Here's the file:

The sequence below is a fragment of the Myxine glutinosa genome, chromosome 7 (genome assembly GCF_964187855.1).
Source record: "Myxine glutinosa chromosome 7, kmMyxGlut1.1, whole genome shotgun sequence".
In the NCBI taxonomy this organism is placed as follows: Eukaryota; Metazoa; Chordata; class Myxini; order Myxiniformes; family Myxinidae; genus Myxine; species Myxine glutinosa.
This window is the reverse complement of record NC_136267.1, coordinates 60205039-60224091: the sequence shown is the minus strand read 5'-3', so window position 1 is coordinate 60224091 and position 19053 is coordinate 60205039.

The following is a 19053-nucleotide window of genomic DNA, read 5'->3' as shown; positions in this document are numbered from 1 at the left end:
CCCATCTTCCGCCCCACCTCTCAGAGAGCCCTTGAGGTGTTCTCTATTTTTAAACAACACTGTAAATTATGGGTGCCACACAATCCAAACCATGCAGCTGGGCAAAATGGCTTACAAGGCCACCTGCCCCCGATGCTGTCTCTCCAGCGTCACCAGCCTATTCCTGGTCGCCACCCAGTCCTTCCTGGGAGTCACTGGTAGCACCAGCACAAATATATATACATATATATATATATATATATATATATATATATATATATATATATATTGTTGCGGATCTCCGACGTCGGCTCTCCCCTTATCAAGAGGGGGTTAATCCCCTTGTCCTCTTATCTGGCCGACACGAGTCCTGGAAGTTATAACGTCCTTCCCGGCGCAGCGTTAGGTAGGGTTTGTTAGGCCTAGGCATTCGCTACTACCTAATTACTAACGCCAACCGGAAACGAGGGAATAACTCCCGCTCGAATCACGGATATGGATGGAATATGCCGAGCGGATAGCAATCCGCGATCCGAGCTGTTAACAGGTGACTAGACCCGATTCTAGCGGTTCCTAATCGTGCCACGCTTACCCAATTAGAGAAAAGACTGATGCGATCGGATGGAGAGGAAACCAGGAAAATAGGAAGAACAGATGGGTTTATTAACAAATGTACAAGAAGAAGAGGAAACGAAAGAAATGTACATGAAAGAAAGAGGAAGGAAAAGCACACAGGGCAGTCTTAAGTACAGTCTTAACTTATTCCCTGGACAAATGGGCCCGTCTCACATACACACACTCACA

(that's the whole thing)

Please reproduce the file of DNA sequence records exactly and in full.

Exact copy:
The sequence below is a fragment of the Myxine glutinosa genome, chromosome 7 (genome assembly GCF_964187855.1).
Source record: "Myxine glutinosa chromosome 7, kmMyxGlut1.1, whole genome shotgun sequence".
In the NCBI taxonomy this organism is placed as follows: Eukaryota; Metazoa; Chordata; class Myxini; order Myxiniformes; family Myxinidae; genus Myxine; species Myxine glutinosa.
This window is the reverse complement of record NC_136267.1, coordinates 60205039-60224091: the sequence shown is the minus strand read 5'-3', so window position 1 is coordinate 60224091 and position 19053 is coordinate 60205039.

The following is a 19053-nucleotide window of genomic DNA, read 5'->3' as shown; positions in this document are numbered from 1 at the left end:
CCCATCTTCCGCCCCACCTCTCAGAGAGCCCTTGAGGTGTTCTCTATTTTTAAACAACACTGTAAATTATGGGTGCCACACAATCCAAACCATGCAGCTGGGCAAAATGGCTTACAAGGCCACCTGCCCCCGATGCTGTCTCTCCAGCGTCACCAGCCTATTCCTGGTCGCCACCCAGTCCTTCCTGGGAGTCACTGGTAGCACCAGCACAAATATATATACATATATATATATATATATATATATATATATATATATATATATATATTGTTGCGGATCTCCGACGTCGGCTCTCCCCTTATCAAGAGGGGGTTAATCCCCTTGTCCTCTTATCTGGCCGACACGAGTCCTGGAAGTTATAACGTCCTTCCCGGCGCAGCGTTAGGTAGGGTTTGTTAGGCCTAGGCATTCGCTACTACCTAATTACTAACGCCAACCGGAAACGAGGGAATAACTCCCGCTCGAATCACGGATATGGATGGAATATGCCGAGCGGATAGCAATCCGCGATCCGAGCTGTTAACAGGTGACTAGACCCGATTCTAGCGGTTCCTAATCGTGCCACGCTTACCCAATTAGAGAAAAGACTGATGCGATCGGATGGAGAGGAAACCAGGAAAATAGGAAGAACAGATGGGTTTATTAACAAATGTACAAGAAGAAGAGGAAACGAAAGAAATGTACATGAAAGAAAGAGGAAGGAAAAGCACACAGGGCAGTCTTAAGTACAGTCTTAACTTATTCCCTGGACAAATGGGCCCGTCTCACATACACACACTCACA